The day started with a jolt: My phone beeping to announce an incoming text message at 5:45 a.m. Naturally it was spam. But now I was up, and I needed to get 10 miles in, so I put on shorts and a shirt, grabbed a granola bar, and headed outside to the deck to put on my shoes. It was raining.
But when you're in a tropical rainforest in Hawaii at an elevation of 4,000 feet, these things don't bother you much. The forest was alive with the sounds of chirping birds, and the tree ferns swayed in a gentle breeze. One of the most surreal things about Hawaii Volcanoes National Park is the fact that it's actually in a rainforest. You see pictures of barren, desolate landscapes and you forget that it's on a tropical island.
I took off running into the misty morning, pulling my hat brim low to try to keep the cool droplets from fogging my glasses. I needed to keep up a 9-minute pace, which I expected wouldn't be too difficult, even at this altitude. I was still a bit sore from hiking the day before, though, and the first couple miles were a struggle. We were staying about two miles from the park entrance, and this part of the run was along a fairly major highway. Fortunately it was still early, so the cars that whizzed by perilously close were it least separated by a couple minutes.
Finally I reached the park, and hopped onto the crater rim trail. The fog was beginning to lift, and within a few minutes I was transported to a completely different landscape. There were still a few tree ferns to my right, but to the left might as well have been the Grand Canyon.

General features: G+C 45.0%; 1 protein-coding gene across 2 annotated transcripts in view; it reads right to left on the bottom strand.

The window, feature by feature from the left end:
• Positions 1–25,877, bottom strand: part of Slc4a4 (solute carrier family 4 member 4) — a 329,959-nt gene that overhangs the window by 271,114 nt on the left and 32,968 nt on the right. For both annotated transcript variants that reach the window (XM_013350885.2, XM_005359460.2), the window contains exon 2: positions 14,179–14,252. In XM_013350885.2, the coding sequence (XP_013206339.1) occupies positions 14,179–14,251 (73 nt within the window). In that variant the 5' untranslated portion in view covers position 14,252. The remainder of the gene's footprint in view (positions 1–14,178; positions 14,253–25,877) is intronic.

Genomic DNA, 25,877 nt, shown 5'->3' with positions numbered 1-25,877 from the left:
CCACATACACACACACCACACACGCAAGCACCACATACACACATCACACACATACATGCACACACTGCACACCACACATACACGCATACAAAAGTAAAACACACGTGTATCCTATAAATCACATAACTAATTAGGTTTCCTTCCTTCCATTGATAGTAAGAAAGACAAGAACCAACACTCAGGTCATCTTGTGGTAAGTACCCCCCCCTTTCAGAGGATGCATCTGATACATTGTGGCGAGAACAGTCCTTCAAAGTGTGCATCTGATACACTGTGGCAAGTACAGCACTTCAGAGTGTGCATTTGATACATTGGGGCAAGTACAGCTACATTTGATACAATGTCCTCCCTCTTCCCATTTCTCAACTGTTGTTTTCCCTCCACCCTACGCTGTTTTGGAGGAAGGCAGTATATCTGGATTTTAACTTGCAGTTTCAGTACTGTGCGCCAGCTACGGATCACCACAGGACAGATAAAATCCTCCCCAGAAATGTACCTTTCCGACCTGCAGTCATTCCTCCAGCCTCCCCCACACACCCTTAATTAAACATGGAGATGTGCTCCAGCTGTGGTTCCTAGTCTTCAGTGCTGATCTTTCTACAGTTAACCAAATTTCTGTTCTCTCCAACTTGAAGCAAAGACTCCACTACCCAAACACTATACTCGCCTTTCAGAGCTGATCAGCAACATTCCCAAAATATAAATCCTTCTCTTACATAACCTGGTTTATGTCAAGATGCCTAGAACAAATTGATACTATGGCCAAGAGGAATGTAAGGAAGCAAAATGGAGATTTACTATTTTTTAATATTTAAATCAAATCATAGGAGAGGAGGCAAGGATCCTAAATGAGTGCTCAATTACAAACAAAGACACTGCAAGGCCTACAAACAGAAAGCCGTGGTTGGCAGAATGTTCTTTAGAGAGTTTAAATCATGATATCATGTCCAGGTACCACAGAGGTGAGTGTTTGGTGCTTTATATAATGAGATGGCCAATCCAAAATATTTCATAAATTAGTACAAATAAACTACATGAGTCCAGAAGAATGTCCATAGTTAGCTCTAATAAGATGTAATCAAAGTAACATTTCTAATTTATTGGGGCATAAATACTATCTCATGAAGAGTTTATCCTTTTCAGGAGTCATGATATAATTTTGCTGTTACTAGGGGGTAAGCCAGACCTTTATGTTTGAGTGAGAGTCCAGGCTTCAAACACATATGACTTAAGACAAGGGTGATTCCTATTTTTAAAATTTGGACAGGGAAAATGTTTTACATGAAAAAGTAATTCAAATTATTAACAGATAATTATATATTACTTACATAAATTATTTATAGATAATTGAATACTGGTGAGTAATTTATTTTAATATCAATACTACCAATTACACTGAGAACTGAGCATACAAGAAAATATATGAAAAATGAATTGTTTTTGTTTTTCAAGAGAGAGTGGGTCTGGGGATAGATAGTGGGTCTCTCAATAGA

In the distance I could see the active crater, sort of a sub-crater of the main Kilauea volcano. Steam poured out at a prodigious rate. Then I rounded the corner and the shield of Mauna Loa came into full view, rising more than a mile above me and two and a half miles above sea level.
Was that a rainbow? It was, and it stretched from Mauna Loa right into the active crater. Simply gorgeous.
A fellow runner passed going the opposite direction. I resisted the urge to tell him to turn around and experience the sight I was seeing.
I ran towards the rainbow for nearly a mile, until it gradually faded from view. I reached the halfway point of my run just at the point where the trail was closed, the Jagger Museum. Past that point, the trail passed through the steam plume of the crater, with its deadly sulfur dioxide emissions.
I turned around and headed home into a brisk wind. The sun was just coming into view over the bank of clouds that hovered above the rainforest. The crater still extended off to my right. After another mile or so, I heard the honking of geese, and looked up. Perhaps 15 feet over my head soared two endangered Nene geese, the endangered state bird of Hawaii. I had been looking for nenes for the past week, but this was the first time I had actually managed to see them. They were beautiful birds, and I literally pumped my fist in excitement.
After they flew out of sight, I turned around and saw the rainbow again come into view over the crater.
In a few minutes, the runner I had seen before passed me going the opposite direction. He smiled and we exchanged knowing glances, confident that few others would ever see what we had seen that morning.
I couldn't stop smiling as I ran back to the rental cottage to get ready for the rest of my day.